activity with goals
The behaviour is maintained because it is:
threat or reward
expected by others
linked to future
basic needs and
Students engage because
they are made to
they know parents
and/or teachers want
they want good
they know it is a
good thing for
Effective learningbehaviours,suchasfocusand attention,increasefromlefttorightthroughthe formsof motivation,withminimal inamotivation.
Adoptingasone’s own,an extrinsicgoal requiresthatone feel efficaciouswithrespecttoit.Studentswillmore likelyadoptandinternalize agoal if theyunderstanditand
have the relevantskillstosucceed atit. Thus,we theorize thatsupportsforcompetence (e.g.,offeringoptimal challengesandeffectance-relevantfeedback)facilitate
Controllingcontextsmayyieldintrojectedregulationif theysupportcompetence andrelatedness,butonlyautonomysupportivecontextswill yieldintegratedself-regulation.
To fullyinternalizearegulation,andthustobecome autonomouswithrespecttoit,people mustinwardlygraspitsmeaningandworth.Itis these meaningsthatbecome
internalizedandintegratedinenvironmentsthatprovide supportsforthe needsforcompetence,relatedness,andautonomy.
Ability beliefs Broadbeliefs aboutcompetenceinagiven domain,thattend to befixed.
Achievementvalues Importanceofdoingwell (integratedextrinsic),intrinsic orinterestvalue, utility value (identifiedextrinsic)orusefulnessof the task, andcost
Attributions Themeaningpeopleapplyto experiencesbasedontheirinternalisedbeliefsystems.
Autonomous Internalto oneself,arisingfrom the personthemselvesandintegratedinto their beliefsystem.
Behaviours that aim to meetthe three needsof studentsin classrooms(Efficacy,Autonomy andRelatedness),entailtakingstudents' perspectives,
acknowledgingtheirneedsandfeelings,providingsupportwhenthey faceobstacles,andproviding choiceandsupportinginitiativewherepossible.Inaddition,
positive, non-evaluative feedbackthat is informationalratherthanpressuringorperformancedriven,supportsautonomy.
Climate The‘feeling’inacontextsuchas a classroom orwholeschoolthatconveys messagesorexpectations.
Choice In school,choicecanbesuperficialormeaningful.Meaningful choicecanhaveasignificantimpacton motivation.
Competencebeliefs Ability to be successfulinagiven task (similarto efficacy).
Controlbeliefs Thebeliefsoneholdsaboutone’spowerto effect outcomes.Relatestolocusof control.An internallocusofcontrolis when someonebelievestheyare the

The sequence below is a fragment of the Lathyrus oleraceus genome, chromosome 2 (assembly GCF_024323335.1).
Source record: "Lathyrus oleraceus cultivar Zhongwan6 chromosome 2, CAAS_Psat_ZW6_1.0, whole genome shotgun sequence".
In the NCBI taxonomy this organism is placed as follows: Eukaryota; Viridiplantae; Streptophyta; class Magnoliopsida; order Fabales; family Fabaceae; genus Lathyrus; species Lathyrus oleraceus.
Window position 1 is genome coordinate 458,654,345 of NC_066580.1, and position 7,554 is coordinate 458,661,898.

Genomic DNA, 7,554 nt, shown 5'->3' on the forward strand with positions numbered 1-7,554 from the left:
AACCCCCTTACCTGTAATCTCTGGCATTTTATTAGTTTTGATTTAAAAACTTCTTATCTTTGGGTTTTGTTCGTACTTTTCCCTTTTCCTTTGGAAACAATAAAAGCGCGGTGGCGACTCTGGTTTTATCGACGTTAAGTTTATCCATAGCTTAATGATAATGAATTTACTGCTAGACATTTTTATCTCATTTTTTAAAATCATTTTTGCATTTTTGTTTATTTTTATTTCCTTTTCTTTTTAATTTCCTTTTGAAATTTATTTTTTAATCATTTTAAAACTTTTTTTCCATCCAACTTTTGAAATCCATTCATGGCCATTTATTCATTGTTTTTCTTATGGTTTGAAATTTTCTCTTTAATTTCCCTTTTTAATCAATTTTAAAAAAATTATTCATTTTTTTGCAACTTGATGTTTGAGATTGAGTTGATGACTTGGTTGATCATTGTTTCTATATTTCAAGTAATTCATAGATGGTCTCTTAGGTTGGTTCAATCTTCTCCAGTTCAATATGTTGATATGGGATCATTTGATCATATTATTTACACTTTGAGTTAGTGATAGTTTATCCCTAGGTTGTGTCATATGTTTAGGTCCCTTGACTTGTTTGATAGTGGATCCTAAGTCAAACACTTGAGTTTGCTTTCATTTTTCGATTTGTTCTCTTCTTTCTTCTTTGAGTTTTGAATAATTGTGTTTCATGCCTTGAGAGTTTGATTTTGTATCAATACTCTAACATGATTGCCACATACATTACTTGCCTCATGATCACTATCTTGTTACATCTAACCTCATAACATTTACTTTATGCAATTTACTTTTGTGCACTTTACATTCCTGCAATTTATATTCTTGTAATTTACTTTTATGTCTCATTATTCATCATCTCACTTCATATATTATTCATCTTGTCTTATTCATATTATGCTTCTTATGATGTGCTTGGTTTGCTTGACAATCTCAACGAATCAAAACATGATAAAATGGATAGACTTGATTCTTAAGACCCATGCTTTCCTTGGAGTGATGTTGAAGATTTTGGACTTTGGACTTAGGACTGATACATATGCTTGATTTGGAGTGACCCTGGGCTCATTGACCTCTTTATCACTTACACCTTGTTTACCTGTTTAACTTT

majoreffectorof their outcomesegbystudying or not. An externallocusof controlis the opposite egthat poorperformanceisbecausetheteacheris‘bad’etc.
Controlled Externalto oneself,arisingoutsidethe person (ega system or teacherorrule)
Controllingapproaches Behaviours suchasrewards, punishments,demands,andevaluative pressuresto controlbehaviourand to foster desiredachievementoutcomes.
Cost (of behaviour) A generalterm for the time,effort andrisks of behavingin a certainway. In Expectancy-Valuetheory, cost is weighedagainstexpectationsofsuccessand
outcomesandthevalue of achievingthosegoals.
CulturalMilieu Therangeof messagesarisingfrom thewholeenvironment,media,friends,family, etc
Efficacy Ability to be successfulinagiven task (similarto competence)
Specific beliefsaboutwhetheronecaneffectivelyperform the behavioursnecessaryto producetheoutcome(e.g.,“I canpracticesufficientlyhardto winthe
next tennis match”).
Expectancies Set of expectationsaboutpotential success,outcomesorresults of an action.
Externalregulation Least autonomous.Externalmotivatorssuchas classic rewardsandpunishmentswidelygivento controlpeople'sbehaviours.
Extrinsic motivation Motivationsexternalto the behaviouror task suchas rewardor punishment,sociallyinfavour or marginalised.InSDT theory, thereare 4 levels of extrinsic
motivationfrom least(worst) to most(best) autonomous –external, introjected,identified,integrated.
Fixedmindset Thebeliefthat one’sintelligenceorabilityis fixed at birthand canNOT improvewitheffort.
Goal An aim that one is committedtothat serves as a guidefor future behaviour.
Growthmindset Thebeliefthat one’sintelligenceorabilitycanimprovewith effort.
Internalregulation Mostautonomous.Internalmotivators suchas personalgoals,personalimprovement,beingofsocialbenefit.
Intrinsic motivation Motivationsrelatedto interest inthe behaviour or task itself.
Learninggoals Seekingafter new skills,knowledgesorideas
Motivation Theinternaldriveto engageina behaviour.It canbeintrinsic orextrinsic.
Generalbeliefsthat certainbehaviourswillleadto certainoutcomes(e.g.,the beliefthat practicingwillimproveone’sperformance
Overjustification effect Theeffectof decreasingaperson'sintrinsic motivationto perform a task dueto anexpectedexternalincentivesuchasmoneyor prizes.
Performance-approachgoals Desireto demonstratecompetenceandoutperform others.
Performance-avoidancegoals Desireto avoid lookingincompetent.
Resilience Theabilityto try againin the faceof adversity.
Socialisers People(or systems) that influenceaperson’sbeliefsystems, teachers,parents, friendsor schools,home-life,clubsetc
Values The‘worth’andsocialimportanceofanoutcome,orabstract,desirableendstate that peoplestrive for or aim to uphold,suchasfreedom,loyalty, or tradition.